Workshop 101: Finding a Critique’s Focus

I have been thinking long and hard about what element of my current workshopping class bothers me so much. Is it the content of my fellow classmates? No, not especially. It makes for queasy nights, but all in all the writing isn’t that bad. Is it my professor? No. We don’t agree on our writing philosophies and we see difference means to reaching perfection and/or importance in a written piece, but none of my frustration is directed at him as a person. So sitting there tonight, writing the Act II climax scene for my thesis project, I couldn’t help but wonder to myself: what is it about this class that bothers me?

And then it came to me: lack of focus.

Now, let me elaborate and see explain myself.

We read one piece tonight. It was a very nice, archaic sounding piece that felt very 19th century in its language and tone. It wasn’t perfectly polished yet, but overall the piece, I think, worked. Because hers was the only piece, we went on about her piece for the entire class period (rather than getting out early) and ended up reading and discussing for over two and a half hours. In a true writing group setting where the goal is to be scrupulous, perhaps that length of time can be appropriate. In a classroom where the discussion waxes philosophical with side trips to avant garde and linguistics, I fail to understand the usefulness.

This piece had a few strange grammar mistakes: commas and semicolons where it should have been colons, not taking a hard break between complete phrases, unpredictable run-ons, a few odd sentence fragments…you get the idea. They distracted me from following the actual meat of the story. Yet what did we spend our two and a half hours on? Talking about its marketability, choosing ways that aren’t the author’s intention to do so, and talking about the fact that she used some Spanish in her piece, not about helping her improve her piece.

This has become a recurring theme in this particular workshop. We rarely do anything to help the author, instead we throw things out there that have nothing to do with the author’s intentions. Sometimes that could be a good way to help with brainstorming. Sometimes that could help to show that you currently don’t have enough focus. However, I think any author is going to know if they need that, at least any author who is serious about wanting to get published and wanting outside help on their piece.

But that’s just it. An author should be given an opportunity to direct the discussion of their piece. If it’s an early draft, you may already know what the problem is, but you haven’t come up with the solution for yourself yet. Again, if it’s an early draft, what good is it to you to have them tell you to tighten it up? You know that, that’s not your initial concern. Now, by the final draft, of course you’re going to be worrying about that, of course you want people to tell you when you have a muddling paragraph.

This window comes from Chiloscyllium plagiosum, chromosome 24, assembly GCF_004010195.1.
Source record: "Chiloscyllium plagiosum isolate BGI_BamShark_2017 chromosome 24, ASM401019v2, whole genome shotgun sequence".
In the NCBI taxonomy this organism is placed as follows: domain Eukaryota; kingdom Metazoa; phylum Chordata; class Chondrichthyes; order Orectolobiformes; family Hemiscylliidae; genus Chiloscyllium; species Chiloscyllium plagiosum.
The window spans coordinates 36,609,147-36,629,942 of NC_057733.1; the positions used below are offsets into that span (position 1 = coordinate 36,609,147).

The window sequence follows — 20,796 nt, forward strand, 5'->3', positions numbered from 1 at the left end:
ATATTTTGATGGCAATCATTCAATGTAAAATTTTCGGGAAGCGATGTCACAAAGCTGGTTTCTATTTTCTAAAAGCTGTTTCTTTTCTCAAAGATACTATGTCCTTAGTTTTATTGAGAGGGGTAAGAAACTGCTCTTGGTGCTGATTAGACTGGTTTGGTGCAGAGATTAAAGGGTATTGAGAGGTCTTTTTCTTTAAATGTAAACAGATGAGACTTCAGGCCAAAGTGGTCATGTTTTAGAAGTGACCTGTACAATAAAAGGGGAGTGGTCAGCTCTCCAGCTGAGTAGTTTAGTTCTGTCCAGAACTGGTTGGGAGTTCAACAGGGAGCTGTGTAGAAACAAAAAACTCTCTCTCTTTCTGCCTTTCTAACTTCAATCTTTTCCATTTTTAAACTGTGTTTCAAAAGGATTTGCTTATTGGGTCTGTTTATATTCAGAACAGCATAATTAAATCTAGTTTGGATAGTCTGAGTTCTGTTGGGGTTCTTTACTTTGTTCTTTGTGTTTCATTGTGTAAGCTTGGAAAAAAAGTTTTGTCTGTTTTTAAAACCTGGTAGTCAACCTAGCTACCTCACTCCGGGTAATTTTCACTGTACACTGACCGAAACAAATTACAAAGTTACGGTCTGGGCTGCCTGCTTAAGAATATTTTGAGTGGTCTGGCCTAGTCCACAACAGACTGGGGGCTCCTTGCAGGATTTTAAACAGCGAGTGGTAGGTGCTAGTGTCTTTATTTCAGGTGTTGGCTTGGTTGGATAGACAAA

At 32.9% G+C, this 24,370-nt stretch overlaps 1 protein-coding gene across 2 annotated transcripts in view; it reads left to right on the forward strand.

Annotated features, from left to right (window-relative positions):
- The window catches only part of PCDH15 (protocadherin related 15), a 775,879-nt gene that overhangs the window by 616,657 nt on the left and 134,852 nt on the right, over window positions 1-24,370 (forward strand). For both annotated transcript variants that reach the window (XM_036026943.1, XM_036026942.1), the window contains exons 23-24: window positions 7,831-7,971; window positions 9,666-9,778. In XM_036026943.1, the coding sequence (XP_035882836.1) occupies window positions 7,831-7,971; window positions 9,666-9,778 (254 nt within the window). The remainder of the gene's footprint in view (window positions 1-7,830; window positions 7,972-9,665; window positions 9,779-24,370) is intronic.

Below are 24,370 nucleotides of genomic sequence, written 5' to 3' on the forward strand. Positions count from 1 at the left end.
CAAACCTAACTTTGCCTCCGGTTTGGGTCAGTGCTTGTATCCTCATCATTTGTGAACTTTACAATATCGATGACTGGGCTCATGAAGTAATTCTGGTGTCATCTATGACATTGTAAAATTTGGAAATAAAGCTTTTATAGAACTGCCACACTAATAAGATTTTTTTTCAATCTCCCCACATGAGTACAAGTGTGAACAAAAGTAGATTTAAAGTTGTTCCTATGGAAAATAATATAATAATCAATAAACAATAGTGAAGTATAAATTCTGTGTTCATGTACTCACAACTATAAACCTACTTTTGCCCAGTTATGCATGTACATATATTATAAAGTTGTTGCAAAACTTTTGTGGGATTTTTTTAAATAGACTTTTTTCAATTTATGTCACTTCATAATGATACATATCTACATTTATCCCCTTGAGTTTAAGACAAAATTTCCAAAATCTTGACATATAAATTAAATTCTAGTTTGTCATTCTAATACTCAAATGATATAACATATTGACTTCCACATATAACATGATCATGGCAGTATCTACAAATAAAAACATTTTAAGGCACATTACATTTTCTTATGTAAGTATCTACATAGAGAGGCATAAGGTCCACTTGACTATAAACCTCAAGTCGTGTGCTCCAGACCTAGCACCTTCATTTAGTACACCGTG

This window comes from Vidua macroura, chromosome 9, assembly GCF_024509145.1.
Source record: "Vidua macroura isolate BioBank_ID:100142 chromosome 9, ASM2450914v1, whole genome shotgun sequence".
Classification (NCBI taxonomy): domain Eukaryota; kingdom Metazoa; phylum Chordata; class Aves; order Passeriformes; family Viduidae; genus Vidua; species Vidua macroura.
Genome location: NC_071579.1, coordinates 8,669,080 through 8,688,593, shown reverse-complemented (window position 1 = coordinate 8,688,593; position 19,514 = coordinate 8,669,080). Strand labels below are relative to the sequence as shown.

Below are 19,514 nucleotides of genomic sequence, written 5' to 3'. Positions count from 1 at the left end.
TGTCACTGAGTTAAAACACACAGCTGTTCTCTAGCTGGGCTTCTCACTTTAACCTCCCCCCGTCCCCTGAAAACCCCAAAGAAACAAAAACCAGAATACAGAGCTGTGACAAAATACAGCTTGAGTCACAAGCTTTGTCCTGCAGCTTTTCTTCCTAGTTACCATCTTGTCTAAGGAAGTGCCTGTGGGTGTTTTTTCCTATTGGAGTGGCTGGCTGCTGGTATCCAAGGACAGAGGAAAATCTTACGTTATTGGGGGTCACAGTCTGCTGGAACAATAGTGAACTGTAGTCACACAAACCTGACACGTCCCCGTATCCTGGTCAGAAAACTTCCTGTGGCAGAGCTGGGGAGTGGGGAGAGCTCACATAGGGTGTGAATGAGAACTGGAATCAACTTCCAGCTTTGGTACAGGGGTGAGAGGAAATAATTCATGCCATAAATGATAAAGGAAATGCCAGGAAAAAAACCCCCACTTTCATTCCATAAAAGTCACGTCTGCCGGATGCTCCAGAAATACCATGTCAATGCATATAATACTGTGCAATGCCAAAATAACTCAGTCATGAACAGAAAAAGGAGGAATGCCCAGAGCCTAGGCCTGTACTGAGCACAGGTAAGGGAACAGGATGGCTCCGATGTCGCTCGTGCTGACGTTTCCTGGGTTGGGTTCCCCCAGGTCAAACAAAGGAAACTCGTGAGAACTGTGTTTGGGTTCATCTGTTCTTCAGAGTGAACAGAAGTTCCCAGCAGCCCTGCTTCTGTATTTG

But shouldn’t you have a say in that? Shouldn’t you be allowed to steer the workshop of your own piece? If you need help with something, shouldn’t be you allowed to ask for the help?

I think, for you people in writing groups and in critiquing environments that you have control over, that this is something to keep in mind. If the group isn’t helping you, figure out why. Is this maybe your problem? I know it’s mine at the moment.

Do any of you have other ideas on how to help bring focus and get the kind of help you need from a group of critics?

4 Comments on “Workshop 101: Finding a Critique’s Focus

  1. This suddenly came to me as I read this: why not have a maximum of three questions the author can attach to the manuscript that will begin to lead the discussion without the author actually jumping in? For example, I might say about one of my pieces, “Was the dialogue realistic? How so or not?” “Did X part of the plot seem too contrived?” “I don’t like Y character’s name but I couldn’t come up with anything better. Any suggestions?”

    Then my fellow writers have three things they know to keep in mind as they read and three things they can discuss to get the ball rolling — and they know these three things are what I want help with. If the discussion goes somewhere else as well, great. But at least it’s a step toward getting me the help I want and still providing me with feedback I might not have thought about.

    • Shannon: I’ve done this before in other workshops. In fact, I was in the habit of doing it as an undergrad. I’d list like 3-5 things that I was interested about or wanting opinions on, and I want to say I also did it in 503. I just haven’t been comfortable doing it in the two semesters of Nakell I’ve had because he’s so set on a pure “reader response” to the work, you know?

  2. Wow, I think you totally described my byu screenwriting class. All they did for 2 hours 3 times a week was PHILOSOPHIZE over the story…usually talking about how mormons were close-minded or other stuff that had nothing to do with the script. I couldn’t believe what an incredible waste of time it was.

    It’s sad but ultimately I think this kind of problem is the teacher’s fault for not steering the conversation and focus.

    • Heather: You know, I used to whine and gripe about the fact that they wouldn’t allow English majors to even TRY a screenwriting class to see whether or not they liked it. I don’t feel near as bad anymore, haha.

      And we are not narrow-minded, omg. We just have the ability to limit ourselves, which is a GOOD thing. Holy crap, trust me.

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